Lila Downs Video Showing Tortilla Making in Oaxaca

ons Gloria). Lyrics in English after the jump. The beautiful people of this land Grind corn A miracle of their hands A yellow shine I saw In a basket she carries gold Soft corn gold In a basket she carries gold Soft corn gold It’s over… my suffering is over There’s no more evil… there’s no evil that can last a hundred years Little dove fly and tell her That I’m here to kiss her hands Little dove fly and tell her That I’m here to kiss her hands Cu...

Continue reading…

New Project: Making Bitters

...ing things you find in your spice cabinet. Since these are flavoring, not medicine, you don’t have to be as careful with the quantities and timing as you must be when tincturing herbs for medicine. Yet at the same time, it’s a great introduction to that essential herbalist’s craft. Read her post, and have fun! How to Make Homemade Bitters: Cooking Lessons from The Kitchn....

Continue reading…

How to Make Stock

The Old Kitchen by Hendrik Valkenburg, 1872 (image courtesy of Wikimedia) By reader request, we’re going to cover the basics of making soup stock today: how to make it and how to use it. Let’s start with the why you’d make it and how you use it. Why you make stock: It is the basis of good cuisine: everything tastes better with stock It boosts the nutritional value of anything you cook with it. It’s thrifty: it puts all...

Continue reading…

Making It e-Book Corrected

To those of you who purchased an e-version of our book Making It and had trouble reading it, I just received a note from our publisher Rodale: The “disappearing words” are actually words that appear in a faint gray color that was hard or impossible to see over light background color settings on some devices, especially the Kindle from Amazon. We have corrected the e-book files and re-released them to all retailers. The corrected vers...

Continue reading…

Josey Baker’s Awesome Adventure Bread (gluten free!)

...mes, when I really want to try something. One thing I really wanted out of this book was a loaf of what Baker calls “Adventure Bread” which by the photo looked to be trail mix in loaf form. Baker says he developed it in response to the many requests he received for gluten-free bread. Wisely, he decided that instead of trying to replicate real bread without gluten, he’d make something entirely different. It works. It’s made...

Continue reading…

Worth Doing From Scratch: Corn Tortillas

We do a lot of experimentation here at Root Simple Labs. Some things work out and others fail miserably. I thought I’d periodically look at the projects that have worked in the long term, specifically from scratch. Call this the first blog post in a sporadic series about stuff that’s easy and economical. Now you should be suspicious of any tortilla making advice dispensed by a gabacho. Let’s just say it’s easy and the re...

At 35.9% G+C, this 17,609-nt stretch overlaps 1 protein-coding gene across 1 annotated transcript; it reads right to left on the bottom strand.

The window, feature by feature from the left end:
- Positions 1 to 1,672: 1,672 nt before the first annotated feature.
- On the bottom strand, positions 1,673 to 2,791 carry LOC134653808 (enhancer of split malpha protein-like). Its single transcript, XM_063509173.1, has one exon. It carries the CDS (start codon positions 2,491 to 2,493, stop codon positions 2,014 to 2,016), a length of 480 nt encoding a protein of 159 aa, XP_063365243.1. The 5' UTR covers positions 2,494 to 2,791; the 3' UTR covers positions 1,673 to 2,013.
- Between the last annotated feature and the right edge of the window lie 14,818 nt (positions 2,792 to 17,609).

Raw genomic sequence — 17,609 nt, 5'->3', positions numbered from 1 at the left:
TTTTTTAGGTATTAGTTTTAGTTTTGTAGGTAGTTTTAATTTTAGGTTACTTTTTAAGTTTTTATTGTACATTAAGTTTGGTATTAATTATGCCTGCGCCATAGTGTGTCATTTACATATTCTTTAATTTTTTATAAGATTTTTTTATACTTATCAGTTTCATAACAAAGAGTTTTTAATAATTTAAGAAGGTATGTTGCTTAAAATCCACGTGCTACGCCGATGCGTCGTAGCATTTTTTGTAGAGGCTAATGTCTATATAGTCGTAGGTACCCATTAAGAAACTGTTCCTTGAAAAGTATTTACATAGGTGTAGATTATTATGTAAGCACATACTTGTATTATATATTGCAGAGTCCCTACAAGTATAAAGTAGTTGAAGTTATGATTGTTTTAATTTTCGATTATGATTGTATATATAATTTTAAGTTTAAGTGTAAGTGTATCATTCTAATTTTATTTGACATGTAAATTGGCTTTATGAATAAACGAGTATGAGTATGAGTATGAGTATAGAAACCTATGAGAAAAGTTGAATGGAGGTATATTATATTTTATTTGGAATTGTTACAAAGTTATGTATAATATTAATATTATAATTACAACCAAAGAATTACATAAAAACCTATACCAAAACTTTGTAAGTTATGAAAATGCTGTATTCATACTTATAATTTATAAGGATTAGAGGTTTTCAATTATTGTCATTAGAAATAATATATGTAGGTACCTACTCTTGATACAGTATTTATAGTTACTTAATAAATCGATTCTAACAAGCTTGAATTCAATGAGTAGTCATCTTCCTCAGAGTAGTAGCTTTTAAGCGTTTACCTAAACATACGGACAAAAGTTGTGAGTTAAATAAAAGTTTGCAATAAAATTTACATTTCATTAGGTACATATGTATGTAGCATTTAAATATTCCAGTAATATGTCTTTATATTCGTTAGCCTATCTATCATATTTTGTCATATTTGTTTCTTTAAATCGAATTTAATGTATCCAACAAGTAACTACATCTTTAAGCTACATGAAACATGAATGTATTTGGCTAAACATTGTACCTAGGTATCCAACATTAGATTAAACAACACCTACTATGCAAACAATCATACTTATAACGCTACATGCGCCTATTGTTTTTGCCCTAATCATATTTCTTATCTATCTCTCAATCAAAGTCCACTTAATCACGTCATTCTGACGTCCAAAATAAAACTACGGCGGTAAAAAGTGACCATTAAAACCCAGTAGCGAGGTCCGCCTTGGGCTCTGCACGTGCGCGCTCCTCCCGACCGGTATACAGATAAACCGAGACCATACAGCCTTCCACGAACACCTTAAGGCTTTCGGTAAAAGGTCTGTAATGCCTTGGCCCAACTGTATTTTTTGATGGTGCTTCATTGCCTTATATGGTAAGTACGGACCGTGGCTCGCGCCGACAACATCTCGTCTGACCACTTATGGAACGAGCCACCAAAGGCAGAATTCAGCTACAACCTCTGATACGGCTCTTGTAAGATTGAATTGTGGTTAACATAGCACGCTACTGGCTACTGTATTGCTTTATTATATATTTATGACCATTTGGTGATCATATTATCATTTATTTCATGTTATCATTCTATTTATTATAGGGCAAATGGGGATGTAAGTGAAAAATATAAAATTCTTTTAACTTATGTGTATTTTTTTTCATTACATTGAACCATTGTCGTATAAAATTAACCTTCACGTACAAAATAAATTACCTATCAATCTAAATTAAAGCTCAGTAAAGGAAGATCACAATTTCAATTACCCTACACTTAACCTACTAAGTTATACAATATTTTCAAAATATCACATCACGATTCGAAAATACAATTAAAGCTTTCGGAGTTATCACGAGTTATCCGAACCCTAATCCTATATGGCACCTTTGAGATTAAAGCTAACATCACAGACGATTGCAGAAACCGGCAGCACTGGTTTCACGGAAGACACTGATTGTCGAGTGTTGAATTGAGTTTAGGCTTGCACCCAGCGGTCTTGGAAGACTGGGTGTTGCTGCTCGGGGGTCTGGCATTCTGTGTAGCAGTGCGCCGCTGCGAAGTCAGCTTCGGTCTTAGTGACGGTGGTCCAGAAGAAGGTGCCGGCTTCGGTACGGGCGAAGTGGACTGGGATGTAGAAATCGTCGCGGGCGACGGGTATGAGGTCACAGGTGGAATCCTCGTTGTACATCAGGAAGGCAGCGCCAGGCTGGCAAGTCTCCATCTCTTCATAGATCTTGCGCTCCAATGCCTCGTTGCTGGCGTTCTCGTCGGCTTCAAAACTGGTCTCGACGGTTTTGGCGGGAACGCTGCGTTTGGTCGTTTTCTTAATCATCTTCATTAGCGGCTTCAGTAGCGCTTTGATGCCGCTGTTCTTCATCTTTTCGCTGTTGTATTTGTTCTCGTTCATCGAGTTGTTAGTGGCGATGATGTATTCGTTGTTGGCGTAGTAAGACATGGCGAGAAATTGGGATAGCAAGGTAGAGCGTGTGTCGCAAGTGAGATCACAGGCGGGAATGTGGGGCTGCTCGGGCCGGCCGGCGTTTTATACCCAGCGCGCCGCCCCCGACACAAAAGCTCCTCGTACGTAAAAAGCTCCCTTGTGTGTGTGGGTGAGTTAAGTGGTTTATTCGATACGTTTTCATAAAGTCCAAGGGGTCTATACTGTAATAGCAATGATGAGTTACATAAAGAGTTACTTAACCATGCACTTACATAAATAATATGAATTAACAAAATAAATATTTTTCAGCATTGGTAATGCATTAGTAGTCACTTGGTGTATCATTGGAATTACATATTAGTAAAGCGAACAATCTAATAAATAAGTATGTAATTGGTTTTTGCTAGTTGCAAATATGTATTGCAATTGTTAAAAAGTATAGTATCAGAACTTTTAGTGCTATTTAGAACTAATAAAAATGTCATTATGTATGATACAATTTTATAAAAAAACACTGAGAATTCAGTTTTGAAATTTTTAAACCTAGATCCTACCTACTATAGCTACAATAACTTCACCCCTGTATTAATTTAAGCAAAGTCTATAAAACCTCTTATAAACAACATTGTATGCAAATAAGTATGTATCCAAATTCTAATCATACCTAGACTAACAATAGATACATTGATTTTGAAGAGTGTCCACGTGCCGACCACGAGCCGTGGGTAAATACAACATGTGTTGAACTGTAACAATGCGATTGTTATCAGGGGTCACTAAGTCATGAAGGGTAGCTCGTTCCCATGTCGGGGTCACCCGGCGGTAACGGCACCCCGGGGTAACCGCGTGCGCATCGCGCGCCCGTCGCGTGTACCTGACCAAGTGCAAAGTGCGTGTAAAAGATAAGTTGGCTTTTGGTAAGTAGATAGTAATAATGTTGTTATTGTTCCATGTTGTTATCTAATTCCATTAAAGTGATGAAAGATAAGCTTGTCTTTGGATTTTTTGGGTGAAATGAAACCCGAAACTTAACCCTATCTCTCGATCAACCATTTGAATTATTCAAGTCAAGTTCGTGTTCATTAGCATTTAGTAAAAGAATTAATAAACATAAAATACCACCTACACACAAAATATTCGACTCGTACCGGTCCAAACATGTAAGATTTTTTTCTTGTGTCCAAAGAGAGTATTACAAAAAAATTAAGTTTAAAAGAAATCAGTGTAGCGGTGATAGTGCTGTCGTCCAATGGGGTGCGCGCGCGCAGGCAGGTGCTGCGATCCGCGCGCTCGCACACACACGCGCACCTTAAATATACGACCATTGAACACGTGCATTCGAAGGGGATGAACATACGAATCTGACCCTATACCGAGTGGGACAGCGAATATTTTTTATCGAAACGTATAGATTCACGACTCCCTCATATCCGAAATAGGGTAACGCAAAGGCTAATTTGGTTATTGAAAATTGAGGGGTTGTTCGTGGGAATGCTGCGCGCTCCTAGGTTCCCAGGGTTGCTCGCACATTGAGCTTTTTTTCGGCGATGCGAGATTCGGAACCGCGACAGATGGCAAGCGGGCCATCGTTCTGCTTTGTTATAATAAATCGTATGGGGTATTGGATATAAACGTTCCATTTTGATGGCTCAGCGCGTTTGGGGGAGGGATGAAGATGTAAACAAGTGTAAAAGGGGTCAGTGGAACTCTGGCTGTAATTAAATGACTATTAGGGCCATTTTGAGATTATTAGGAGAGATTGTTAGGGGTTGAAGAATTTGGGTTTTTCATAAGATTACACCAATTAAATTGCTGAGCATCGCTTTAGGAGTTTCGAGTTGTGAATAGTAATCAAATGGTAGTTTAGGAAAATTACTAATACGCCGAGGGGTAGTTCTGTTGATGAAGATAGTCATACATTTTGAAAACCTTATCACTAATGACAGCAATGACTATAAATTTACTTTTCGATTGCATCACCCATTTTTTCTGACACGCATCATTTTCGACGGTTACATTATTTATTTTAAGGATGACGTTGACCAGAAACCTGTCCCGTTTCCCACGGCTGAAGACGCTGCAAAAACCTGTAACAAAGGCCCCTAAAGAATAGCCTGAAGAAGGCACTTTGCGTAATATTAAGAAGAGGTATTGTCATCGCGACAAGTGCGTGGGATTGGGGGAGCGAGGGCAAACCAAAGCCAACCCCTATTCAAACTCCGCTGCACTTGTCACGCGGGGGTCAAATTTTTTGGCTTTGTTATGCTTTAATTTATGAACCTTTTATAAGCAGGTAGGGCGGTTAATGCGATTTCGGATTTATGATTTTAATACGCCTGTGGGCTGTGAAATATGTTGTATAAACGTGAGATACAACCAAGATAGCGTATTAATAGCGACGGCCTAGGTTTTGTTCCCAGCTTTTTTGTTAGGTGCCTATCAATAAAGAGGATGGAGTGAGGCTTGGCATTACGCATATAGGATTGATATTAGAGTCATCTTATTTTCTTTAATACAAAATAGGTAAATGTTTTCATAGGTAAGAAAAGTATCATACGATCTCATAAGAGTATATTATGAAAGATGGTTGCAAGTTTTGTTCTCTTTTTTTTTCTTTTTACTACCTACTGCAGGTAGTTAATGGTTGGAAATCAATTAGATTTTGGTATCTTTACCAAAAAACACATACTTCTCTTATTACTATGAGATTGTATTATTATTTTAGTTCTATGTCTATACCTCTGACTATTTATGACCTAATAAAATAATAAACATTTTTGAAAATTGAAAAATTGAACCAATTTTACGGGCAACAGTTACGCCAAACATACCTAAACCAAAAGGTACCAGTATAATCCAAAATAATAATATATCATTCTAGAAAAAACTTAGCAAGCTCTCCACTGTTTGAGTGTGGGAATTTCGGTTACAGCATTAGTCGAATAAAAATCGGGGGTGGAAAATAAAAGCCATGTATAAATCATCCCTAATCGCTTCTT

Continue reading…

Shoemaking Advice?

...oft-soled shoes as first project perhaps moccasins, perhaps something more structured. I have two books right now. One is Shoes for Free People, by David & Inger Runk, published in 1976 in Santa Cruz. As you might expect, it is highly groovy. And as you also might expect, the text is hand lettered and the illustrations are crude line drawings. (Children, this was the way of things in the 70′s.  In defiance of Gutenberg’s advances,...

Continue reading…

Maintaining a Worm Bin

This image might represent a new low in aesthetics from the Root Simple Photo Department. And that’s saying something. I freshened up our big worm bin today and I thought I’d report on what I did because I get a lot of questions about worm bin maintenance. First, I want to say this is just how I go about it. Other people will have different methods and habits. Worms are forgiving and reasonably adaptable, so you have a whole lot of l...

Continue reading…

How to Deal with Extremely Root Bound Plants

First off, don’t buy root bound plants. It’s just a bad business, trouble and tears. In general, you should always try to buy the youngest plants you can find. They are healthier than plants which have spent more time in a pot, and will quickly grow to match the size of older, more expensive–and more likely than not–root bound plants. How do you know if the plant is root bound? Look at the bottom of the pot and see if ro...

Continue reading…